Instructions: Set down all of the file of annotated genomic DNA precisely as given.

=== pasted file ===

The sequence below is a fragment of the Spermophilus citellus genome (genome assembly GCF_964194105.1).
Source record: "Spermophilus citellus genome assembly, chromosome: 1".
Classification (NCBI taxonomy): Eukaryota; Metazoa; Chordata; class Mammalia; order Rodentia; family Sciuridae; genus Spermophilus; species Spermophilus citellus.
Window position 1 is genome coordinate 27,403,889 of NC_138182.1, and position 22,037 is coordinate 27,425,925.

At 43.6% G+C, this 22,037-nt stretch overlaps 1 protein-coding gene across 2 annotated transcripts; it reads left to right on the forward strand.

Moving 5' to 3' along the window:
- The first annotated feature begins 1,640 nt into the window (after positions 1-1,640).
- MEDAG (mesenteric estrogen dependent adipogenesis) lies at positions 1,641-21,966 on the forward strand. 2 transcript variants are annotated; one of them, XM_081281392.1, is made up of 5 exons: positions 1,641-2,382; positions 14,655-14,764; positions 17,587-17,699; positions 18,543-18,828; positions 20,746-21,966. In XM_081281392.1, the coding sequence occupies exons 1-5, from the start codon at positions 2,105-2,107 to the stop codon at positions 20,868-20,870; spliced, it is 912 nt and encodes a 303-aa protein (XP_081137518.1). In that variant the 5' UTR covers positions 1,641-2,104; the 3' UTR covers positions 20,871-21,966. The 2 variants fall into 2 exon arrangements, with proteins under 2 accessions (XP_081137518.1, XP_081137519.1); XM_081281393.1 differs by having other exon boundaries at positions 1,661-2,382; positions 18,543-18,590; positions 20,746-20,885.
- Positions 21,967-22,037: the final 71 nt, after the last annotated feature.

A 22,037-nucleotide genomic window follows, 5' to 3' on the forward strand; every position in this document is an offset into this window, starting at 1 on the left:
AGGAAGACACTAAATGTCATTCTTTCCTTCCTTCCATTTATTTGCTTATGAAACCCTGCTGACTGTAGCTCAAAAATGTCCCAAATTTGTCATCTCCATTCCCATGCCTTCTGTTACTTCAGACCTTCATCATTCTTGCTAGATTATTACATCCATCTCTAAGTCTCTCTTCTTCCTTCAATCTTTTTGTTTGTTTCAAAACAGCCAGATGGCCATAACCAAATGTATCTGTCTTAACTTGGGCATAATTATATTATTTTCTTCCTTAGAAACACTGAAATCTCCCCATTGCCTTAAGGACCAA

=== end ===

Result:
The sequence below is a fragment of the Spermophilus citellus genome (genome assembly GCF_964194105.1).
Source record: "Spermophilus citellus genome assembly, chromosome: 1".
Classification (NCBI taxonomy): Eukaryota; Metazoa; Chordata; class Mammalia; order Rodentia; family Sciuridae; genus Spermophilus; species Spermophilus citellus.
Window position 1 is genome coordinate 27,403,889 of NC_138182.1, and position 22,037 is coordinate 27,425,925.

At 43.6% G+C, this 22,037-nt stretch overlaps 1 protein-coding gene across 2 annotated transcripts; it reads left to right on the forward strand.

Moving 5' to 3' along the window:
- The first annotated feature begins 1,640 nt into the window (after positions 1-1,640).
- MEDAG (mesenteric estrogen dependent adipogenesis) lies at positions 1,641-21,966 on the forward strand. 2 transcript variants are annotated; one of them, XM_081281392.1, is made up of 5 exons: positions 1,641-2,382; positions 14,655-14,764; positions 17,587-17,699; positions 18,543-18,828; positions 20,746-21,966. In XM_081281392.1, the coding sequence occupies exons 1-5, from the start codon at positions 2,105-2,107 to the stop codon at positions 20,868-20,870; spliced, it is 912 nt and encodes a 303-aa protein (XP_081137518.1). In that variant the 5' UTR covers positions 1,641-2,104; the 3' UTR covers positions 20,871-21,966. The 2 variants fall into 2 exon arrangements, with proteins under 2 accessions (XP_081137518.1, XP_081137519.1); XM_081281393.1 differs by having other exon boundaries at positions 1,661-2,382; positions 18,543-18,590; positions 20,746-20,885.
- Positions 21,967-22,037: the final 71 nt, after the last annotated feature.

A 22,037-nucleotide genomic window follows, 5' to 3' on the forward strand; every position in this document is an offset into this window, starting at 1 on the left:
AGGAAGACACTAAATGTCATTCTTTCCTTCCTTCCATTTATTTGCTTATGAAACCCTGCTGACTGTAGCTCAAAAATGTCCCAAATTTGTCATCTCCATTCCCATGCCTTCTGTTACTTCAGACCTTCATCATTCTTGCTAGATTATTACATCCATCTCTAAGTCTCTCTTCTTCCTTCAATCTTTTTGTTTGTTTCAAAACAGCCAGATGGCCATAACCAAATGTATCTGTCTTAACTTGGGCATAATTATATTATTTTCTTCCTTAGAAACACTGAAATCTCCCCATTGCCTTAAGGACCAA